The story didn’t end there. Later that day, Iris reminded me that she wanted to get her money ready to give away and dragged me upstairs to prepare her donation. For Christmas, Cherise’s grandmother had gotten Iris a special coin bank that has three sections: one marked “Spend”, one marked “Save”, and one marked “Give”. Iris had already put quite a bit of money in the “Give” section, but was adamant about her willingness to give more. Once we emptied the bank and counted $2.23, she asked “is that enough for them to be OK? Because I can take from my ‘spend’ bank too.” Unfortunately, as we all know, 2.23 MILLION dollars wouldn’t be enough, but I didn’t want her to feel the same helplessness I feel when I give. So I said, yes, that should be enough when you combine it with what Mommy and Daddy will give. Then Iris said “maybe we can ask more people to give?” Geez. My daughter has become the activist/philanthropist. Where did this come from? But talk is cheap, right? So I say “why don’t you convince your Tata (Cherise’s mom) to give?”, knowing she had already given. So, Iris starts bugging Cherise to call Tata and then leaves a message on her voice mail to give money (“Tata, you have to give money to the earthquake people for food and water and medicine! Bye.”). Later, she also started talking about how if she were a doctor, she could go and help the people herself. To this point, doctors were about giving shots and fixing runny noses. Something about elevating the medical profession to a humanitarian level made it an even more enticing prospect. I’m not ready to say a doctor is born, but she sure keeps showing the right motivations.
The next day, after I pretty much assumed the earthquake exercise was over, Iris asked to see pictures. She had seen the picture of a collapsed building on the cover of the newspaper when I first told her the story, but she was really curious to learn more. So I showed her a copy of Time magazine that showed pictures of the earthquake. At first, I was wondering whether it was the right thing to do–did a four-year old really need to see the destruction that took place in a land far far away? But I knew it would make a difference and the pictures wouldn’t overwhelm her. It made the situation more real and more understandable. I stressed that it was a unique situation, so she didn’t need to stress whether this was going to happen to us (she’s already experienced a mild earthquake when she was 2). When she saw the picture of the bodies under a sheet (the one picture I was trying to flip by quickly), she thought that they were sleeping because they were homeless. Even though I explained that people died in the earthquake, I didn’t have the heart to tell her that those bodies were dead (I did have limits on what I was ready to throw at a four-year old). The concept of homelessness was sufficiently tragic and clearly had an impact on her, probably as much as the death that was apparent to me when I saw the picture. More powerful was the picture of a child that was blinded in one eye from the destruction. Something about seeing a kid your age suffering can really help a child grasp the situation.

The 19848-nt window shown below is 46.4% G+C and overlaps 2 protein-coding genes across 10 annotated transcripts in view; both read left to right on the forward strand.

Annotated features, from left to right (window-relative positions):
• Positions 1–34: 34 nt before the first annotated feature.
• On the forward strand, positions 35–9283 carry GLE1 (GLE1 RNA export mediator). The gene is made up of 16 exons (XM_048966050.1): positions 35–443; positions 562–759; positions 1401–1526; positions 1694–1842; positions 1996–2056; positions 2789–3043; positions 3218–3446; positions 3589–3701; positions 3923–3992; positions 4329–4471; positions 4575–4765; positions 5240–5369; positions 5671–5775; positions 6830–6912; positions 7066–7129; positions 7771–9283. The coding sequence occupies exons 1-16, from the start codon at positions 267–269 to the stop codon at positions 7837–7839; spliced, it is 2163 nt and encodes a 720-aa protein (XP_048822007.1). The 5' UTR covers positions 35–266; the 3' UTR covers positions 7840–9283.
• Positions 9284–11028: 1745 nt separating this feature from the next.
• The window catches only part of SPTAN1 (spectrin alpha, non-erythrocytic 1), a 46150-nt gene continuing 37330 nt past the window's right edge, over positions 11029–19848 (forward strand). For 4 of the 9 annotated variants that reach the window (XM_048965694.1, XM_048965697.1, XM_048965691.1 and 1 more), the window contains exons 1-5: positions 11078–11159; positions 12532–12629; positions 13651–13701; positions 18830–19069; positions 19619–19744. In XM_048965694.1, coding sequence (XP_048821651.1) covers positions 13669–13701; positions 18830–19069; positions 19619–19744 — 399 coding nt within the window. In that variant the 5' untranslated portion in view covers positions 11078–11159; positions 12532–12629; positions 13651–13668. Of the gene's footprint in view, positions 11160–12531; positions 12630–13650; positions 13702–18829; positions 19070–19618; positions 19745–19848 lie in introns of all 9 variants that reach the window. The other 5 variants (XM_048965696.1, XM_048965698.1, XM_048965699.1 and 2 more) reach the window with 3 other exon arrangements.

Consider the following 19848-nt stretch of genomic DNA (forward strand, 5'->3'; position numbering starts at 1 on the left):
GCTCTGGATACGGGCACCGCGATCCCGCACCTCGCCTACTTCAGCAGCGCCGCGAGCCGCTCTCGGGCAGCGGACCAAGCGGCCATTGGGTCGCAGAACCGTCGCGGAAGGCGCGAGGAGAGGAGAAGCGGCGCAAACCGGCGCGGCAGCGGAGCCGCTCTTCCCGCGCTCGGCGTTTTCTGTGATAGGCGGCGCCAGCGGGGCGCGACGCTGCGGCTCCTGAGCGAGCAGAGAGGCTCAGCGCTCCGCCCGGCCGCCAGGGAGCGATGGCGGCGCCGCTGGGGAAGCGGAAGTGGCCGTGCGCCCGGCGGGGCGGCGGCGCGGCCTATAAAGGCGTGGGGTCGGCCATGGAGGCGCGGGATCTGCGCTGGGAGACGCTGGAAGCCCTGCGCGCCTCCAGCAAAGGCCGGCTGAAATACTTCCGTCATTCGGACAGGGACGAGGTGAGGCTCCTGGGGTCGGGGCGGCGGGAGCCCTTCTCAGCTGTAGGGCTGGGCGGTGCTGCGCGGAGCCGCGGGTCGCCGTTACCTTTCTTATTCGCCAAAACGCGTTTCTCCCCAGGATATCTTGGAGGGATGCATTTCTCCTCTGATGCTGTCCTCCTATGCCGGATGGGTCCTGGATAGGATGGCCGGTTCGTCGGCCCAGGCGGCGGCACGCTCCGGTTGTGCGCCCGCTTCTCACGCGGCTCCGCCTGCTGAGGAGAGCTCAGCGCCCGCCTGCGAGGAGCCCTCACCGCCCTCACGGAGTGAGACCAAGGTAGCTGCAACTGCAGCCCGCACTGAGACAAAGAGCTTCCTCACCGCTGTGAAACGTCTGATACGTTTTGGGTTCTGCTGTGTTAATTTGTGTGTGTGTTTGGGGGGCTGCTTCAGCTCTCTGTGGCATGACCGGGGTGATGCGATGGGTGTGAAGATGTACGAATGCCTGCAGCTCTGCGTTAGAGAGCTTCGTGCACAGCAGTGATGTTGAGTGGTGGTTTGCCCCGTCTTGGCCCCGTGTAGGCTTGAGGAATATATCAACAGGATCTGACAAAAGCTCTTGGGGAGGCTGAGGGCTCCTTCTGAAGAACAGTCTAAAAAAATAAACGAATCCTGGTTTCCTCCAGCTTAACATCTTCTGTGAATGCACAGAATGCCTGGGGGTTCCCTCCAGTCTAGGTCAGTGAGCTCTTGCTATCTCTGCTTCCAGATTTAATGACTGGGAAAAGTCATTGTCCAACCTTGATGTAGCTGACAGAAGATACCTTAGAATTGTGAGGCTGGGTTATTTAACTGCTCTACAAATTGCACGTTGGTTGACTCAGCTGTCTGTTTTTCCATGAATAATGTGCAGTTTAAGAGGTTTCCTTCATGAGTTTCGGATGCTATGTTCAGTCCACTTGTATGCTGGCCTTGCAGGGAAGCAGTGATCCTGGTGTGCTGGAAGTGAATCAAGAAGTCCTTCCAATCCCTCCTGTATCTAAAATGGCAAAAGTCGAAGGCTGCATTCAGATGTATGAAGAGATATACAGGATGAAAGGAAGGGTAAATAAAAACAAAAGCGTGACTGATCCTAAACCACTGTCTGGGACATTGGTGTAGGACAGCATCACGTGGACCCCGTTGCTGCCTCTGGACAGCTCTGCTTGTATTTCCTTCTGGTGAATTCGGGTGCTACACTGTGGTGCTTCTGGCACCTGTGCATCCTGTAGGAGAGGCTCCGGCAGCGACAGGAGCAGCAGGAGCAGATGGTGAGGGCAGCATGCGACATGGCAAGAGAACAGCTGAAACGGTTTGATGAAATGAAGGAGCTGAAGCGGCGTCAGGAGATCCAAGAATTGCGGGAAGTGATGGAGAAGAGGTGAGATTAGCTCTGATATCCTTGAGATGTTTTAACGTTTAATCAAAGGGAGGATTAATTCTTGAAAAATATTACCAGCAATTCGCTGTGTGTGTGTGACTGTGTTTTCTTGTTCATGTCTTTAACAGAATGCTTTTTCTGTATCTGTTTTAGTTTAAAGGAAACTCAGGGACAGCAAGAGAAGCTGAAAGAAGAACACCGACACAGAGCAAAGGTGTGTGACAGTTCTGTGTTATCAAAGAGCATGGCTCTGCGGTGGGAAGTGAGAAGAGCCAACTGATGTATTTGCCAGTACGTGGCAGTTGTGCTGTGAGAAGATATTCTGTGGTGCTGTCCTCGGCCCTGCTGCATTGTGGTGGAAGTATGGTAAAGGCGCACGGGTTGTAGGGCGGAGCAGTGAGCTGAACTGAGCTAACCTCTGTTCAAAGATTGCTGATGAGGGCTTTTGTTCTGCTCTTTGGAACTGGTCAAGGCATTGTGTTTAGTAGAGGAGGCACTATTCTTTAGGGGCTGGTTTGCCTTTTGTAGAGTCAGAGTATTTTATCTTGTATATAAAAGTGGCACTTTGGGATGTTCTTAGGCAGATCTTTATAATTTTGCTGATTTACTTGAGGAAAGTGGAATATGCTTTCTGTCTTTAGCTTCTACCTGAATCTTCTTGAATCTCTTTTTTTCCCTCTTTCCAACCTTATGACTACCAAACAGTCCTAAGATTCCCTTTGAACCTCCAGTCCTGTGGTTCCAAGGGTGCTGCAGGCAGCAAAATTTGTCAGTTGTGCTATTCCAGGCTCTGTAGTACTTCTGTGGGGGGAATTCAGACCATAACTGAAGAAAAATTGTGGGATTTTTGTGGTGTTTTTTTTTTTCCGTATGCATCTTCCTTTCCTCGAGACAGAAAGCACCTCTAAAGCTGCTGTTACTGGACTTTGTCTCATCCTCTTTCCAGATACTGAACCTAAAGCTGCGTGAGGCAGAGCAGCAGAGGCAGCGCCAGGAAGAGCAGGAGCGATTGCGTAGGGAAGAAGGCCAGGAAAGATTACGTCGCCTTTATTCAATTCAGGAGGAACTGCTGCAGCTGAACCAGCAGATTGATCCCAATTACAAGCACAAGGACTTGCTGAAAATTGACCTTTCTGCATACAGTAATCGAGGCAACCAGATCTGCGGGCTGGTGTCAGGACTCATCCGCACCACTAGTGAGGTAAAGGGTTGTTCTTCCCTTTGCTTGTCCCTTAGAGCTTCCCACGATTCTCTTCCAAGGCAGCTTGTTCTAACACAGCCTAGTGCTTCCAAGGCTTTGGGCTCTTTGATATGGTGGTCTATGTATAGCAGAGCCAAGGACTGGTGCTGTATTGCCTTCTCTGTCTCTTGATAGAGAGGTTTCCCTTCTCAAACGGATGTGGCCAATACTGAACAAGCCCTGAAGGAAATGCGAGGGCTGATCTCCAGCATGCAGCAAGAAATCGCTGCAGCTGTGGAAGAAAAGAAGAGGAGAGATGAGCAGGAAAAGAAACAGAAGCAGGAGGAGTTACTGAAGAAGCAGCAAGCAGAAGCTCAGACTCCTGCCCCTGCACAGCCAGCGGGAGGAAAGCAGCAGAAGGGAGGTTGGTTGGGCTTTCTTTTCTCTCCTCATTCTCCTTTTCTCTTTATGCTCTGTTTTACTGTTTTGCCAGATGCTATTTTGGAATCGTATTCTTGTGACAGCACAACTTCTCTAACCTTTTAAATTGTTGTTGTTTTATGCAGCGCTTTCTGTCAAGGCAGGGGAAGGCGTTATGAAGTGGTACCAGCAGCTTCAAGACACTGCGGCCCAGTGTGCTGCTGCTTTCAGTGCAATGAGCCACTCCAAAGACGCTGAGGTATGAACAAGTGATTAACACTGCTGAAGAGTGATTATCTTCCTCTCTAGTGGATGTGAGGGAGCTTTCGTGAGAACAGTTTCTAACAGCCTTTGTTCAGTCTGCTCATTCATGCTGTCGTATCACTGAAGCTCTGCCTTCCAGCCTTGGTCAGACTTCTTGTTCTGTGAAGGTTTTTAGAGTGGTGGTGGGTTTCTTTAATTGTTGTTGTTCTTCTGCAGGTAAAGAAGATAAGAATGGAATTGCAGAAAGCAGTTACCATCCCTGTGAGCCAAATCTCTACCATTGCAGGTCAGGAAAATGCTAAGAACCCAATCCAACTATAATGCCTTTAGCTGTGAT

Cherise later told me that Iris had talked to her later about the Time pictures and originally wanted to get the Haitian on the cover of the magazine a new shirt because she noticed it was torn, but then saw the blinded child and decided that eyes were more important than a new shirt. Good to see her priorities are in order as well.
Like I said, you can’t guarantee which lessons stick and which don’t. That’s what makes the moment so much more gratifying. Philanthropy and empathy are tricky lessons at any age, but they are lifetime lessons, something clearly lost on many people in this country who not only disregard those less fortunate, but assail those whose political philosophies are committed to compassion. As for our family, we’ve sent our money to Partners In Health for $225.23 (Iris got a 100-to-1 match) and hope that the selflessness that was inspired by the Haitian earthquake is not forgotten any time soon. And Iris hasn’t lied since we had our talk. Maybe I’m not so bad at this parenting thing after all. The chimp will have to wait his turn.